Master's Theses



Degree Name

Master of Science (MS)


A two-year project was initiated in 1984 to determine the distribution of Erioneuron pilosum (Buckl.) Nash (Gramineae) in Ellis County and other parts of Kansas; to describe habitat characteristics associated with the distribution of this grass; to examine macromorphological variations of floral and vegetative characters, both between and within sample sites; to examine micromorphological features of the leaf and lemma surfaces and anatomical features of the leaves. A study region comprised of eleven areas covering approximately 36 square miles of rangeland along both sides of the Saline River (northern Ellis County) approximately 15 miles north of Hays, Kansas, and two smaller regions comprised of one area each located west of Hays (central Ellis County), were examined. The species under study was found only in seven of the study areas on hilltops or gentle slopes of the rolling hills and bluffs overlooking the Saline River, where shallow (immature), rocky, and moderately fine (SiL) soil prevailed. In Kansas, the distribution of E. pilosum appears to be limited to counties in the western half where it commonly has been reported (herbarium information) in localities similar to those of this study. Statistical analyses of measurements of selected vegetative and floral pans indicated the existence of a great deal of macromorphological van at ion among "individuals" within a sample (site). Variation between samples (sites) also was indicated. In addition to slight differences in physical conditions such as moisture and temperature, edaphic factors that influence the availability of nutrients or moisture were likely responsible for the variation between individual s of different areas (geographic variation). Within a particular sample (site), variation was probably a result of slight genetic differences between individuals. The examination in cross section of leaves of fertile culms and surface features of leaves and lemmas revealed features common to Chloridoideae including: costal/intercostal zonation of epidermal cells of the leaves: clavate bicellular microhairs (leaf and lemma); cross- and saddle-shaped silica bodies (frequently dumbbell-shaped in costal zones of the leaves); short cells (silica and cork cells) commonly in rows of rive or more over the veins of leaves; triangular and low, dome-shaped subsidiary cells: papillae (adaxial surface of leaves) and "kranz-type" anatomy. Features observed in specimens of E. pilosum that are less common to members of the subfamily include: leaves with both abaxial and adaxial ribs; a conspicuous midrib; the absence of "girders," which are sometimes associated with vascular bundles of leaves; the presence of stomatal complexes displaying parallel-sided subsidiary cells. An unidentified structure, possibly either a papilla or unicellular microhair, occasionally seen on the abaxial surface of some leaves, may be important taxonomically and warrants further study.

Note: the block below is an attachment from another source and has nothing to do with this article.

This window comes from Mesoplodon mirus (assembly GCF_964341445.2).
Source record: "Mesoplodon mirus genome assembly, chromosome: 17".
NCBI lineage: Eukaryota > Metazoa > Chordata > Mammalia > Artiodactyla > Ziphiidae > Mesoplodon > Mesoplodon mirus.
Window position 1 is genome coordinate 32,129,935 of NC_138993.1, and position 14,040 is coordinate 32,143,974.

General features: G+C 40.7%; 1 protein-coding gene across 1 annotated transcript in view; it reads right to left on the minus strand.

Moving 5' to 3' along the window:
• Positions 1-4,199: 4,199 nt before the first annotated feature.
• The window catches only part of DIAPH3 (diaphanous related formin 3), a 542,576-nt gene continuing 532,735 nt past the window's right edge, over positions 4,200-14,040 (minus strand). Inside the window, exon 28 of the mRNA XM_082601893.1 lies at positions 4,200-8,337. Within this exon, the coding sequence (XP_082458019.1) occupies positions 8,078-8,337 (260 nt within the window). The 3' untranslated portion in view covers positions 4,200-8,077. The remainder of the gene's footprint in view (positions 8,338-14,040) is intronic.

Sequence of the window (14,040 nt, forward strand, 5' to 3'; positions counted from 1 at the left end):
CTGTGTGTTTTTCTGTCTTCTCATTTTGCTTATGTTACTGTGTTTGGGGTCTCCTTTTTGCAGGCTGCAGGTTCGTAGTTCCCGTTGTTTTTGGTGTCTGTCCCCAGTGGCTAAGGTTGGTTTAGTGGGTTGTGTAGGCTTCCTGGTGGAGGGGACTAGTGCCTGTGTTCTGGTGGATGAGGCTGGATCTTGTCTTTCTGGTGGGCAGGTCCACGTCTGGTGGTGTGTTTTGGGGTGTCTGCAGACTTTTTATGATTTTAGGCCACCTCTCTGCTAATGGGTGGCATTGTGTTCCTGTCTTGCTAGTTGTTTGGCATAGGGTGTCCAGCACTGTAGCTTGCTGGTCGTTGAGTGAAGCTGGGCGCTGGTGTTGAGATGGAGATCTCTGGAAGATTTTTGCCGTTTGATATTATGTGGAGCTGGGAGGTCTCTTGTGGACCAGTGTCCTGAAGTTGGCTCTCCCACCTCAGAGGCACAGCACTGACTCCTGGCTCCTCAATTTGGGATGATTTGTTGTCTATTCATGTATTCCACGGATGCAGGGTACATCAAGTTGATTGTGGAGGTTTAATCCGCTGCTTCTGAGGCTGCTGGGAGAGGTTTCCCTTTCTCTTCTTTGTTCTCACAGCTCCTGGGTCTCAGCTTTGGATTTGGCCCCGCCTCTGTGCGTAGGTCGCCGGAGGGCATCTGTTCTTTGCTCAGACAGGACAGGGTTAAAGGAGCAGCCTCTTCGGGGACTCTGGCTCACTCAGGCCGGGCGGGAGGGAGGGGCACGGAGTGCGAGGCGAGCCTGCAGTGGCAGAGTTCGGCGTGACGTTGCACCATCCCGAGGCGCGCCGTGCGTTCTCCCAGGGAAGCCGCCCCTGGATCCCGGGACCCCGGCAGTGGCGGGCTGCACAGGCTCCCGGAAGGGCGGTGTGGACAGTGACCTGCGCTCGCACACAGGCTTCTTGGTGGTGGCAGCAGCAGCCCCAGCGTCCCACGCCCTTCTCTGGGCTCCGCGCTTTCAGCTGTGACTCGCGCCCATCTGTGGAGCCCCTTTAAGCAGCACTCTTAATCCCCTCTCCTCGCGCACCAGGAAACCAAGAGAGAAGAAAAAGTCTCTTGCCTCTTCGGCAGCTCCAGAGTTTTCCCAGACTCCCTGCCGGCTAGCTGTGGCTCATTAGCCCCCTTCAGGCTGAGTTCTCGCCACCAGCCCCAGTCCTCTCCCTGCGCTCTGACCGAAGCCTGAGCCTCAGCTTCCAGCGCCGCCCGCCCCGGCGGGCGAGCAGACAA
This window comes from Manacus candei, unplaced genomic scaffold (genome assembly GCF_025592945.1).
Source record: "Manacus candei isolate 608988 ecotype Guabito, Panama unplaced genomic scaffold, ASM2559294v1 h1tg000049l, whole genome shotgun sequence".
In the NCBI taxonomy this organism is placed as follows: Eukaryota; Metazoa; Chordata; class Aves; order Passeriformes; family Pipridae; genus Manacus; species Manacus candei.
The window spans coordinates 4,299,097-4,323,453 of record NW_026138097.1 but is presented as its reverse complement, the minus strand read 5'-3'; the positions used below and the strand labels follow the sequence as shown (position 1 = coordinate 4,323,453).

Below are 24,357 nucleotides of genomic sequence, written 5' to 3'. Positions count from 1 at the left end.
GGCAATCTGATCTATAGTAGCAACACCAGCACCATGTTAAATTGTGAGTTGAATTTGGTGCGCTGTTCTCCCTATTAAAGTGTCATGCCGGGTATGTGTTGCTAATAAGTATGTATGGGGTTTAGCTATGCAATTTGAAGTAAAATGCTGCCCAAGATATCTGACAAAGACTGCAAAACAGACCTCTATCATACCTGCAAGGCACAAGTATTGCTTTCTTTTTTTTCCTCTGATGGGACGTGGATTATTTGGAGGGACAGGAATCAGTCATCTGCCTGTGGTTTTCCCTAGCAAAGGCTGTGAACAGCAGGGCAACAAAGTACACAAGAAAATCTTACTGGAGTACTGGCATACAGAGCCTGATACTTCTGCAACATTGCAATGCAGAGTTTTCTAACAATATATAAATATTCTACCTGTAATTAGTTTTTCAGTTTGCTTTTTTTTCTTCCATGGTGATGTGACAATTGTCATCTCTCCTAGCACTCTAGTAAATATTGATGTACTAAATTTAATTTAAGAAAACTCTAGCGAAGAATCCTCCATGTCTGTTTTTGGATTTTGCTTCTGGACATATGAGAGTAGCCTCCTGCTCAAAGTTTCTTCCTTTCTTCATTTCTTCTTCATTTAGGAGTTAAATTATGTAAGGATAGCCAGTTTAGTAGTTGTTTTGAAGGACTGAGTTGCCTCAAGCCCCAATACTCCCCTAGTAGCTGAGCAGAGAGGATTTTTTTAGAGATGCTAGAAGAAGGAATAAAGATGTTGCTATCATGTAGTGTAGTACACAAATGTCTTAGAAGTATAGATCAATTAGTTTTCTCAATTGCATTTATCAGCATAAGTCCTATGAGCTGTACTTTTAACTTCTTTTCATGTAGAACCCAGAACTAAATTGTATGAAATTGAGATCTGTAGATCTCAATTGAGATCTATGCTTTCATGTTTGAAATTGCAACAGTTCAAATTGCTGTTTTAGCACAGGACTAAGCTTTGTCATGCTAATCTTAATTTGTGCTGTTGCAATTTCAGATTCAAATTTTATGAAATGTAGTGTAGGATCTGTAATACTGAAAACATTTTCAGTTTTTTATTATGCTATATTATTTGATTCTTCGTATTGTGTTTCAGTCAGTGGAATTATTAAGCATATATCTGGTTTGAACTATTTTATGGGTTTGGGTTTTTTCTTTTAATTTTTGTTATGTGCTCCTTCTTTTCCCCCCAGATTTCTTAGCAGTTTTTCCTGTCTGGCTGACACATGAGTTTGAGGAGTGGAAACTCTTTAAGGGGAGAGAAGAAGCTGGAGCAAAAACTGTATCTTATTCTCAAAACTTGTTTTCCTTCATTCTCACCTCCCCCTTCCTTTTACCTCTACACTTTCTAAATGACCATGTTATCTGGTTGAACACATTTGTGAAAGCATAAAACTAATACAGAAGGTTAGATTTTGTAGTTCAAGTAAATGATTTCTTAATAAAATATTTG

Joseph R. Thompson

Date of Award

Fall 1986

Document Type

Thesis - campus only access


© 1986 Charlene R. Hillgren


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